Think Progress: What years as a hotel worker taught this U.S. Congress member about ‘the dignity of work’
For Rep. Ayanna Pressley (D-MA), the political in many ways is also deeply personal.
A partial government shutdown, now in its fourth week, has left 800,000 federal workers without a paycheck. Hardest hit are those who can least afford to go without pay: federal contract workers who barely earn above minimum wage and probably won’t be awarded back pay.
Pressley, who is two weeks into her tenure as a freshman member of Congress, says she knows well the suffering of this particularly vulnerable group. She represents Massachusetts’ 7th district, the most racially and economically diverse in the state.
And the lawmaker not only represents many blue-collar workers but counts herself as one of them: For six years, Pressley herself worked in hotels, greeting guests and filling water glasses at fancy banquets.
“I… have my own lived experience as a hotel worker,” Pressley, 44, told ThinkProgress.
It was a job she performed first while working her way through college and as a congressional intern. Later, working in hotels helped her provide for her cancer-stricken mother.
Pressley said she started her job at a Boston hotel “when I was working (as an intern) for former Congressman Joe P. Kennedy II and I had to take a break from my college studies.”
Hotel work helped pay the bills time and again early in her working life. “My mother lost her job. Not long after that, she was diagnosed with leukemia,” she said. Even after being hired on as a paid member of Kennedy’s staff, Pressley continued her employment at the hotel.
“I still needed to supplement my income because I was supporting my mother and myself,” she said.
More than just helping her pay the bills, Pressley said her years as a hotel worker gave her a better understanding of the economic fragility that so many blue-collar workers and people of color experience — an awareness that, during her years on Boston’s city council, led her to log long hours walking with constituents on picket lines and at protests.
“I’ve always fought for those workforces that too often are rendered invisible and treated as such when it comes to their opportunity working for a living wage, health care benefits, having a predictable work schedule, and to be treated with dignity,” she told ThinkProgress.
Pressley’s background in hotel work also has allowed her to become intimately acquainted with the struggles of Boston’s large and diverse immigrant population, “who would work back-to-back shifts while often living in small quarters with multiple family members — who would be working hard and then sending much of their income back to their homes of origin,” she said.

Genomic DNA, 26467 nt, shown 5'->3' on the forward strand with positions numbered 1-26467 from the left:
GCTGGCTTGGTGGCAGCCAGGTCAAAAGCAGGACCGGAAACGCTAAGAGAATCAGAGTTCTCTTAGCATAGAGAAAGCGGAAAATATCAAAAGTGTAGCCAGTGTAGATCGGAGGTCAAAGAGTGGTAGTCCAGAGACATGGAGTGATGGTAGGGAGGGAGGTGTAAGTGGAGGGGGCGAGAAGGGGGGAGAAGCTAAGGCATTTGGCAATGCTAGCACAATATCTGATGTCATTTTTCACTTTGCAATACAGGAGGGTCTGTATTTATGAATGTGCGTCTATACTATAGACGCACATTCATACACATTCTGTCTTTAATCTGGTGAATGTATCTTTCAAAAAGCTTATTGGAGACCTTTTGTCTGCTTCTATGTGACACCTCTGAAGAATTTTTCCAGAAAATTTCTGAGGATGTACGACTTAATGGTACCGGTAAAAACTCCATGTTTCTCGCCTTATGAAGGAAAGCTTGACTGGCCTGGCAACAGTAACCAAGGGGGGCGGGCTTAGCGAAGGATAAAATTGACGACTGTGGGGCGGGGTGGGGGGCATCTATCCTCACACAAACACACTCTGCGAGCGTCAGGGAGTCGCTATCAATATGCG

“So it was a defining experience of my life, not just because I learned great lessons about work ethic, humility and the dignity of all work.”
Pressley is seen as one of the stars of a historically diverse freshman class that includes Alexandria Ocasio-Cortez — a lawmaker of Puerto Rican descent who worked as a waitress and bartender before winning her New York congressional seat.
She upset 10-term incumbent Michael Capuano in last year’s Democratic primary and ran unopposed in the general election. Pressley was sworn in earlier this month as the first African-American woman to represent Massachusetts in Congress. She now occupies the Capitol Hill office that once belonged to Shirley Chisholm, the first black woman elected to Congress.
One of the first things Pressley did when she took her seat in Congress this month was to co-sponsor a bill demanding financial support for hourly contract workers who are unlikely to receive back pay when the shutdown ends. The measure was introduced by Del. Eleanor Holmes Norton of Washington, D.C., whose constituents are also disproportionately affected by the shutdown.
Her maiden congressional floor speech this month earned her a verbal reprimand from Rep. G.K. Butterfield (D-NC), serving as speaker pro tempore, who cautioned her to “refrain from engaging in personalities toward the president.”
Pressley directed her “personalities” — or language deemed unnecessarily insulting — against Trump for failing to live up to his oath of office to protect and serve all Americans.
“Sir, you dishonor that oath,” Pressley said. “You devalue the life of the immigrant, the worker, and the survivor. I see right through you and so do the American people.”
Her chief of staff, Sarah Groh, told ThinkProgress that despite the rebuke, Pressley stands by her remarks.
“The congresswoman went onto the floor very clear about her remarks and their intention and their intention was to lift the voices of impacted workers that she felt we have not been talking about enough,” said Groh. “She will never shy away from offering a clear rebuke of the actions taken by this administration when she feels it is appropriate.”
Last week, Pressley marched in solidarity with furloughed and contract workers at a union-sponsored rally near the White House demanding an end to the shutdown. She told ThinkProgress this week that getting workers back on the job is important, not just for their financial survival.
“Of course, people need to work because they need the income for medication, to purchase groceries, to pay child care, to pay rent,” she said.
But, “people want to work because they find dignity and value in their contribution. They were demonstrating the ultimate patriotism at time when the occupant of the White House betrays the American people and the American worker.”